Wednesday, June 29, 2011

Aquino Officially Reneges on Pledge to Build Philippine Infrastructure


(Manila) – In an interview with the Associated Press on June 17 , President Benigno S. Aquino reiterated his decision to dump $2 billion worth of critical infrastructure projects contracted during the term of his predecessor, despite having made an initiative to develop infrastructure through “Public-Private Partnerships” (PPP) the centerpiece of his Administration’s plan to attract FDI and bolster the economy of the impoverished Southeast Asian nation.

Friday, June 24, 2011

Pacquiao Sides with Leftists in Sparring Match over Philippine Wages

(Manila) – Veteran boxer and novice Congressman Manny Pacquiao has thrown his support behind a bill calling for an across-the-board P125 ($2.86) increase in the daily wage for Philippine workers, co-sponsoring the measure with the Anakpawis party-list in a filing last week. HB 375, which is also backed by the radical labor group Kilusang Mayo Uno (May First Movement), marks at least the third time since 1999 the Communist-backed workers’ organization has attempted to push the measure through the Philippine legislature; a previous bill passed in 2006, but was quickly vetoed by then-President Gloria Macapagal Arroyo. Arroyo’s successor, President Benigno S. Aquino III, has already indicated he would be likely to follow suit if a similar bill were to reach his desk.

Wednesday, June 22, 2011

Chatterboxes Beware: Taiwan Hotels Knocked for High Phone Rates

(Taipei) -- As reported by the China Post, Taiwan’s Consumers’ Foundation has issued a sharp public criticism of a number of hotels that serve as main accommodations for visitors to Taipei for charging in-room telephone rates more than six times higher than the rates charged by Chunghwa Telecom, the main telephone carrier in Taiwan.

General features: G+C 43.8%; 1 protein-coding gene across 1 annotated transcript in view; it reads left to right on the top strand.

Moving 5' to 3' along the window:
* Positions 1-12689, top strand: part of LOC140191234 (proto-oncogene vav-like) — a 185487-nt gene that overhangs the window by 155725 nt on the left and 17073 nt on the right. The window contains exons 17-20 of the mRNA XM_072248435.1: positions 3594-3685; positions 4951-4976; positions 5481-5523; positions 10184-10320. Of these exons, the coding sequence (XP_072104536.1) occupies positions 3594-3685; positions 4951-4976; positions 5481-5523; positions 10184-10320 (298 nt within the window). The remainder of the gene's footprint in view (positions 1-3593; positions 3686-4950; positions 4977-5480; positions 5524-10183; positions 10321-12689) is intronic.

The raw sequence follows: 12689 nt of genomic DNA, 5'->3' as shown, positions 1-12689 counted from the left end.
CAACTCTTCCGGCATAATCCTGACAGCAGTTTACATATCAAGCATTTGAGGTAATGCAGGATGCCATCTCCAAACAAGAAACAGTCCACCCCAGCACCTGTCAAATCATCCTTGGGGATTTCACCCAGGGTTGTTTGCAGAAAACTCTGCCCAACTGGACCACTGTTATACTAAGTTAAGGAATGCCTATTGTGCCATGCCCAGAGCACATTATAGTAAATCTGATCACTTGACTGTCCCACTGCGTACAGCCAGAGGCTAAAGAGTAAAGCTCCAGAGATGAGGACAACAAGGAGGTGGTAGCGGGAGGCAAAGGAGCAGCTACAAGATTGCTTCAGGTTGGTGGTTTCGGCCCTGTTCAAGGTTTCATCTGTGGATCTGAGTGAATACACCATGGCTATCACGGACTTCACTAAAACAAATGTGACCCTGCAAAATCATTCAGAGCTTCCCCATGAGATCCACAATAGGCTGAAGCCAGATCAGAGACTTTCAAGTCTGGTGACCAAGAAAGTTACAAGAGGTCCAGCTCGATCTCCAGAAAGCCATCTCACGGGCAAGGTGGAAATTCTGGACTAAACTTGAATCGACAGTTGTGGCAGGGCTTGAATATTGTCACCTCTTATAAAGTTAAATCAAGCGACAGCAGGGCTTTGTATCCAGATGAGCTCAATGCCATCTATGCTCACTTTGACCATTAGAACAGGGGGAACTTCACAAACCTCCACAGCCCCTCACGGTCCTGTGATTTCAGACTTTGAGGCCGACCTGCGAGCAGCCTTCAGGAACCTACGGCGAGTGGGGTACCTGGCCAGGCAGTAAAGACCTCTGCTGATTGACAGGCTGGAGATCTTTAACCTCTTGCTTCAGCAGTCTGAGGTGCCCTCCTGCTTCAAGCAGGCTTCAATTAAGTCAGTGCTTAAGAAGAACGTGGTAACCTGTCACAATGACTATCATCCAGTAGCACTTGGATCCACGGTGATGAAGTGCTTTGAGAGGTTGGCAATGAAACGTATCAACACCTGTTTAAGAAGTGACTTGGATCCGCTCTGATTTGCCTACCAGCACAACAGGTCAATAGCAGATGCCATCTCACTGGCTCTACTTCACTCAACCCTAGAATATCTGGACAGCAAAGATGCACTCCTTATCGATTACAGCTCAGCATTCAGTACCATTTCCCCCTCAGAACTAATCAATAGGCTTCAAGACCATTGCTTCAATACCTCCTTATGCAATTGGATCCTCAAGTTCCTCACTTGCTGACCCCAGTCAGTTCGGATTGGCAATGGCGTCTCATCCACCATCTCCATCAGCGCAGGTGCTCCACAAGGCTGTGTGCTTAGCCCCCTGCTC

Taiwan’s landmark Grand Hotel was singled out as the worst offender, charging NT$96 (about $3.30 USD) per minute for calls to mainland China, NT$104 per minute to Japan, and a whopping NT$120 per minute for calls to Macau. By contrast, Chunghwa’s overseas call rates are about NT$13 per minute ($0.45 USD), less than the price charged by most cell phone roaming plans.
In response to the TCF complaint, a Grand Hotel manager reportedly suggested that  “they had on-site public phone booths that were much cheaper than the room rates and that their guests could freely choose whether to make phone calls at the phone booths or in their rooms.”
While Taiwan doesn’t have quite the same dubious reputation for ripping off travelers as other Asian destinations like the Philippines, Thailand, or for that matter, mainland China, business and leisure visitors would do well to be on their guard. The comment from the unnamed Grand Hotel manager unfortunately sums up what seems to be a common Taiwanese point of view: added convenience or extra service is worth money, sometimes a lot. For example, a visit to the iconic Taipei 101 skyscraper will set you back $NT350…unless you want to ride all the way to the upper observation deck on the 91st floor, which is an extra $NT100. In similar fashion, “service charges” for credit card purchases or currency exchange are common practice as well.
But to be fair to the Taiwanese, they are at least consistent in posting signs and notices to inform visitors of charges. Now if only they could do the same for Taipei’s unattractive climate or the badly-piloted and distinctly pedestrian-unfriendly motorcycles and scooters crowding the city’s streets, the extra fees might not seem like much of a problem.